Range of effective PO2 and reversibility of the myocardial response: The spontaneously beating hearts reproducibly and reversibly reacted to a decreasing-increasing oxygen ramp within the range of 0 to 9.3 kPa (Figure 2). The progressive drop in PO2 provoked tachycardia, and a decrease in S and mCv. During reoxygenation, S and mCv reached a nadir associated with diastolic relaxation and then recovered totally when PO2 returned to its initial value of 9.3 kPa. It appears that the chronotropic and inotropic parameters started to be altered at PO2 levels lower than 4 kPa.
Embryonic ‘oxygen paradox’: Chronotropic and inotropic effects of a strictly controlled normoxia-anoxia-normoxia cycle on ventricular activity is illustrated in a representative recording in Figure 3. It should be stressed that myocardium reacted rapidly (less than 10 s) to the abrupt transitions of PO2. Under anoxia (N2), HR transiently almost doubled and then decreased progressively, shortening decreased slightly, relaxation became incomplete (contracture), and mCv and mRv decreased. You will always be glad to find ventolin inhalers and enjoy your online shopping.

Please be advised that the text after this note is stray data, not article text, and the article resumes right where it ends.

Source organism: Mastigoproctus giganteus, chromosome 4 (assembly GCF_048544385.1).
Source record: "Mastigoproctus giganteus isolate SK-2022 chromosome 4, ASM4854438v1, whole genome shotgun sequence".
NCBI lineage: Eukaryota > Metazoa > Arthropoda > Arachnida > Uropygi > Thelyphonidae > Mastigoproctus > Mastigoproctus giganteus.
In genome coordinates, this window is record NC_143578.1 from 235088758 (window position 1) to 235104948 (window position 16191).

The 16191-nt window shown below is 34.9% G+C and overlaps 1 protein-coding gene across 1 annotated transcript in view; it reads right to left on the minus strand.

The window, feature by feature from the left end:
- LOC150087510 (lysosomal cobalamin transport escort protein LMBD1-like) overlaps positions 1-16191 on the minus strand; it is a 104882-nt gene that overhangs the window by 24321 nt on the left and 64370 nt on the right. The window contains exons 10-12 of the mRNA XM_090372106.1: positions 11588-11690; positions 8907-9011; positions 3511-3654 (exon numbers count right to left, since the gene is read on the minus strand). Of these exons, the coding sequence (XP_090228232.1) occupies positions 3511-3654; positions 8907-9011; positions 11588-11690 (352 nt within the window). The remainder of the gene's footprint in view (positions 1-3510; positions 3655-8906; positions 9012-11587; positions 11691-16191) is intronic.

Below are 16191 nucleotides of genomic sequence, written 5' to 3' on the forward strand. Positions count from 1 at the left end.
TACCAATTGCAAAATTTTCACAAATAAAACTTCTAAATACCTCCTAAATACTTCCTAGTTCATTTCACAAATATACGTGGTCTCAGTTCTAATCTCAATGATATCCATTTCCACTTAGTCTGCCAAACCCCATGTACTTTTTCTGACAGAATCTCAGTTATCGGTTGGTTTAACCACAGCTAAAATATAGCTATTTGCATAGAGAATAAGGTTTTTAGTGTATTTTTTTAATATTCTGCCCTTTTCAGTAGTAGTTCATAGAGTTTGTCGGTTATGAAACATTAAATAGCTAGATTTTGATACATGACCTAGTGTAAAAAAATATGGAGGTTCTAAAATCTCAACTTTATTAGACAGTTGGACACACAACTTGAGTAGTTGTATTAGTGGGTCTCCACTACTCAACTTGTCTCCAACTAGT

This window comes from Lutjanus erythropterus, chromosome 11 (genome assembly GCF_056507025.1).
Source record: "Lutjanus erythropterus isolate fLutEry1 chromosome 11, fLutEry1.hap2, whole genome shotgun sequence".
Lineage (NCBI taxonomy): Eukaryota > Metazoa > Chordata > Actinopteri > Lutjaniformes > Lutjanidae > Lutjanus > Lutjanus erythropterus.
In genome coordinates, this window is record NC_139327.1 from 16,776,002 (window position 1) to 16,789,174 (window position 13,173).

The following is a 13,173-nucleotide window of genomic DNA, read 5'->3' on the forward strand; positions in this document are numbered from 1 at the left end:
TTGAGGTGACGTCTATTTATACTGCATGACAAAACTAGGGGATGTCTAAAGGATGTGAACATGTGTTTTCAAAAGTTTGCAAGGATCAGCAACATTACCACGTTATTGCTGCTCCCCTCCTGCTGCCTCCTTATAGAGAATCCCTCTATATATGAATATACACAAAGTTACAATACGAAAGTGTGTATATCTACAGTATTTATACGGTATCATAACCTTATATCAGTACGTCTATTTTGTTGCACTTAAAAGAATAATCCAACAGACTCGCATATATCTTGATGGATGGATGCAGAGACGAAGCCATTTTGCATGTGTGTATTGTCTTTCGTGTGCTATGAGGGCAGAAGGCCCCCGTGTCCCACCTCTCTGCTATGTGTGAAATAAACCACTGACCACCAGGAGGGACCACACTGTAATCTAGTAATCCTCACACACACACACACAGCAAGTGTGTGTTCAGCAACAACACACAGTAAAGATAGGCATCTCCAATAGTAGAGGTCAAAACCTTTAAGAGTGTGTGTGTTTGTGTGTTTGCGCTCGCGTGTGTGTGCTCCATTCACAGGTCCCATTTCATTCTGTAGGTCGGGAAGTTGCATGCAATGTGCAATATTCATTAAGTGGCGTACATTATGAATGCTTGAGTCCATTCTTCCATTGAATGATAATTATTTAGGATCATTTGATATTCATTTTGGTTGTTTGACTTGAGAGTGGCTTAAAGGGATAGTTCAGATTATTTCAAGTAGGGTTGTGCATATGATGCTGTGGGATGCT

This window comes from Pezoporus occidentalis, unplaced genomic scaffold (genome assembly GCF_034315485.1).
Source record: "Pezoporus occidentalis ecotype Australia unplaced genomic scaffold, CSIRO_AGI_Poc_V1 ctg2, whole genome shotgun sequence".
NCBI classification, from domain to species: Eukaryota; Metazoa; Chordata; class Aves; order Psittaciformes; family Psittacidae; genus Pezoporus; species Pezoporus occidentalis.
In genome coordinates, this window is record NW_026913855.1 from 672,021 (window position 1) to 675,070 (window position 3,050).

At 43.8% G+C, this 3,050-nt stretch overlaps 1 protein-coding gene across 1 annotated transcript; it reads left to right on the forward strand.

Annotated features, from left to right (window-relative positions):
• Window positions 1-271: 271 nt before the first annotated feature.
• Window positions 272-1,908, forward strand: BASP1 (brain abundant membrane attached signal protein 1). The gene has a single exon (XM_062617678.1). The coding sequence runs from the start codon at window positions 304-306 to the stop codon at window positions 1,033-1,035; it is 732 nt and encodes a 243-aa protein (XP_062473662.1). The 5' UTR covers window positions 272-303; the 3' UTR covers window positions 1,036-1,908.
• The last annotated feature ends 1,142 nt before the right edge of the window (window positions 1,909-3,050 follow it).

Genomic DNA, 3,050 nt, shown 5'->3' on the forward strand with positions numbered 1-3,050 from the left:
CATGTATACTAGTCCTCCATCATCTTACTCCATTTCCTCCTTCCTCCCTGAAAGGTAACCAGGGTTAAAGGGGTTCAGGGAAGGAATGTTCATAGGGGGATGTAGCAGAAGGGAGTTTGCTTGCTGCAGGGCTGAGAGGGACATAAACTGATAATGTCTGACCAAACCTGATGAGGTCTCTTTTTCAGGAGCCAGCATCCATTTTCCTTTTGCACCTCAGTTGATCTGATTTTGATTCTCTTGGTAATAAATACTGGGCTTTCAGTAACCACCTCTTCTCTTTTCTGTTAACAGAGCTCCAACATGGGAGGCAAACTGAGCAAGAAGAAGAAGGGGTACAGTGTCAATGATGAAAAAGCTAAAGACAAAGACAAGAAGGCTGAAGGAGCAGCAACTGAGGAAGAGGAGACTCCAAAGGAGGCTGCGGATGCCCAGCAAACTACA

Response of the embryonic heart to hypoxia and reoxygenation: An in vitro model

Figure 3 Representative time course of the response of the embryonic heart to an anoxia (N2) -reoxygenation (AIR) transition. Contractions (shortening), heart rate, shortening and maximal velocities of contraction and relaxation of the ventricle wall are reported on the same time scale. Anoxia leads to transient tachycardia, contracture and decline in inotropic parameters. Reoxygenation results in a sudden ventricular arrest of about 20 s (‘oxygen paradox’). Note that the heart reacts to PO2 variations within less than 5 s. Heart rate, shortening and velocities ofcontrac-tion and relaxation recover their preanoxic values within about 1 min